Structurally Dynamic Biomaterials
Peptides & Sequence-controlled Polymers
Bio-inspired Chemistry & Physics
Assembly & Nanochemistry
Soft Matter Fabrication and Characterization
Bioelectronics & Wearable Devices
Andrea completed her B.S. in Chemistry (2012) and B.S. in Biological Sciences (2012) at Virginia Tech. She continued to pursue both an M.S. (2014) and Ph.D. (2018) in Chemistry & Biochemistry at the University of California San Diego under the guidance of Prof. Nathan C. Gianneschi. Her doctoral thesis work on “Dynamic Biosynthetic Polymers for Myocardial Tissue Engineering” was supported by an NSF GRFP Fellowship. In 2019, she joined Prof. John A. Rogers’ research group as a Postdoctoral Scholar in the Querrey Simpson Institute for Bioelectronics (QSIB). Her research involved the development of wearable thermal flow sensors, conductive elastomers, and microfluidic devices. Andrea joined the faculty as an Assistant Professor of Materials in the Department of Chemistry & Biochemistry at the University of California Santa Barbara in 2022.
CARLINI GROUP: Structurally Dynamic Biomaterials and Devices
The Carlini Group focuses on breaking down barriers between endogenous biochemical signals and exogenous soft materials for the fabrication of smart devices. We aim to revisit biomedical problems that remain shockingly unsolved, by integrating structurally dynamic chemistries and biomaterials into autonomous sense-response-feedback platforms. Our interdisciplinary work can be broken down into three research areas:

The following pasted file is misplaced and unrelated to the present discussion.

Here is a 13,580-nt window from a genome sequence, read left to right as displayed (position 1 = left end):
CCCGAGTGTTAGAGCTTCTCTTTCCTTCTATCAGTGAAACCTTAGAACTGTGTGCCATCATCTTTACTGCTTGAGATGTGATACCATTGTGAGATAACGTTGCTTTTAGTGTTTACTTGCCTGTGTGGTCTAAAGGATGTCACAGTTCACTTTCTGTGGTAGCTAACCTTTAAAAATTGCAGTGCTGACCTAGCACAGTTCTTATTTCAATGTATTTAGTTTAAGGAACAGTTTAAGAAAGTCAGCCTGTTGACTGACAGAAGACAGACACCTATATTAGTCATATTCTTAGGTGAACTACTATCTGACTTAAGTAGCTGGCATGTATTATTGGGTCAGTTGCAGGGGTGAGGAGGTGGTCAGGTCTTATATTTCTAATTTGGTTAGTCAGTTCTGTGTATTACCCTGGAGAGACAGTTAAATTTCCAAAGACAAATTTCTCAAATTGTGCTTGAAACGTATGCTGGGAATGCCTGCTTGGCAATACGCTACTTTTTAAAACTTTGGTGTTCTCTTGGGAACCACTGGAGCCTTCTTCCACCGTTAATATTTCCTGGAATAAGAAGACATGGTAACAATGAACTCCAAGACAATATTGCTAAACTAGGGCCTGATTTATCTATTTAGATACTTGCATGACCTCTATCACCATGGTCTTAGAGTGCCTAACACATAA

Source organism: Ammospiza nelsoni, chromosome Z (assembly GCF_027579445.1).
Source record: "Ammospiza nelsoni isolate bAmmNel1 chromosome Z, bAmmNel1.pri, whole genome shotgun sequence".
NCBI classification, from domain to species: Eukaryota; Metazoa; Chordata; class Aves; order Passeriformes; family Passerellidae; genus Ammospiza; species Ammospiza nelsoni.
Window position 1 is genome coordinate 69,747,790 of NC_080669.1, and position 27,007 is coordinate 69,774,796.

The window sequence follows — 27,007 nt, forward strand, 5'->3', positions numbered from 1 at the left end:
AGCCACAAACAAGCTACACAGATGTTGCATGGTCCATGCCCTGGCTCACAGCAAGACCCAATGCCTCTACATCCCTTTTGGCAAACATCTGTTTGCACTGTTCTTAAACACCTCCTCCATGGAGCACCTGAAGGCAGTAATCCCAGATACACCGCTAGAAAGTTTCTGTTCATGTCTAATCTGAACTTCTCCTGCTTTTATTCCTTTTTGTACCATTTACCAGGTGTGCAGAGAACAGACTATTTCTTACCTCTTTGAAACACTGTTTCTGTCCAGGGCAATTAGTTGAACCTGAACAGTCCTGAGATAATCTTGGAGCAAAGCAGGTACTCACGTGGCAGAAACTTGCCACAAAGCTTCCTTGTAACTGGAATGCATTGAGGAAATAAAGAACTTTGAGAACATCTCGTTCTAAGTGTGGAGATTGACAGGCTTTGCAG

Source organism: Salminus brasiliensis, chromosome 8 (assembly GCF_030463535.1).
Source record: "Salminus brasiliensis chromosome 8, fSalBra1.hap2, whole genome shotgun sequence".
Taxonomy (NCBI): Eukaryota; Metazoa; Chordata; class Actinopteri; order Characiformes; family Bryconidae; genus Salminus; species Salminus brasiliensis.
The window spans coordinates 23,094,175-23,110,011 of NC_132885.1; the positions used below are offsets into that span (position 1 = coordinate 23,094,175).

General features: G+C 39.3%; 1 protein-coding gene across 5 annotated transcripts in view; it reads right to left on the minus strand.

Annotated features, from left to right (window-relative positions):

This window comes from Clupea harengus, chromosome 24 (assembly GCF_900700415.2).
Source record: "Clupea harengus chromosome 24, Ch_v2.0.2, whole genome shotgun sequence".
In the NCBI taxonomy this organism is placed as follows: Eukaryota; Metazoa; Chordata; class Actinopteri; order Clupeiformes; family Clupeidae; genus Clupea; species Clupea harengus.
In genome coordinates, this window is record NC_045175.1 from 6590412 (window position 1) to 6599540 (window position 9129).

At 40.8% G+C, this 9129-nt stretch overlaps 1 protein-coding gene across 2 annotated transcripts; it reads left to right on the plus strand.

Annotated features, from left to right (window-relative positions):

- Synthesis of stimuli-responsive moieties and macromonomers for sensing and response to endogenous signals in disease and injury.
- Control of shape-changing peptides and polymers at the molecular, macromolecular, and/or higher order level. Notably, introduction of 4D behavior into previously inert materials.
- Fabrication of soft, flexible platforms that provide quantitative feedback for disease surveillance and treatment.
Ultimately, we envision that continuous, non-invasive, and local assessment of disease progression and therapeutic treatments can mitigate the need for costly doctors’ visits. As a part of the UC Santa Barbara community, this interdisciplinary program engages creative, collaborative, and open-minded research throughout the campus.
Carlini, A.S.,* Choi, W., McCallum, N.C., and Gianneschi, N.C.*, “pH-Responsive Charge-Conversional Progelator Peptides.”, Advanced Functional Materials, 2021, 31(13), 2007733. * co-corresponding author
Carlini, A.S.,† Cassidy, M.F.,† and Gianneschi, N.C.*, “Hydrogel Formation with Enzyme-Responsive Cyclic Peptides”. In Peptide Macrocycles, 1 ed., Coppock M.B. and Winton, A.J. (eds). Methods in Molecular Biology, Springer US, 2022, 2371, 427-448. † co-first author
Touve, M.A.,† Carlini, A.S.,† and Gianneschi, N.C.*, “Self-assembling peptides imaged by correlated liquid cell transmission electron microscopy and MALDI-imaging mass spectrometry.”, Nature Communications, 2019, 10, 4837. † co-first author
Carlini, A.S., Touve, M.A., Caro, H.F., and Gianneschi, N.C.*, “UV-responsive cyclic peptide progelator bioinks.”, Faraday Discussion, 2019, 219, 44-57.
Carlini, A.S., Gaetani, R., Braden, R.L., Luo, C., Christman, K.L. and Gianneschi, N.C.*, “Enzyme-Responsive Progelator Cyclic Peptides for Minimally Invasive Delivery to the Heart Post-Myocardial Infarction.”, Nature Communications, 2019, 10, 1735.
Carlini, A.S., Adamiak, L., and Gianneschi, N.C.*, “Biosynthetic Polymers as Functional Materials.” Macromolecules; 2016, 49(12), 4379-4674.
Nguyen, M.M.,† Carlini, A.S.,† Chien, M.-P., Sonnenberg, S., Luo, C., Braden, R.L., Osborn, K.G., Li, Y., Gianneschi, N.C.*, and Christman, K.L.*, “Enzyme-Responsive Nanoparticles for Targeted Accumulation and Prolonged Retention in Heart Tissue after Myocardial Infarction.” Advanced Materials, 2015, 27(37), 5547-5552. † co-first author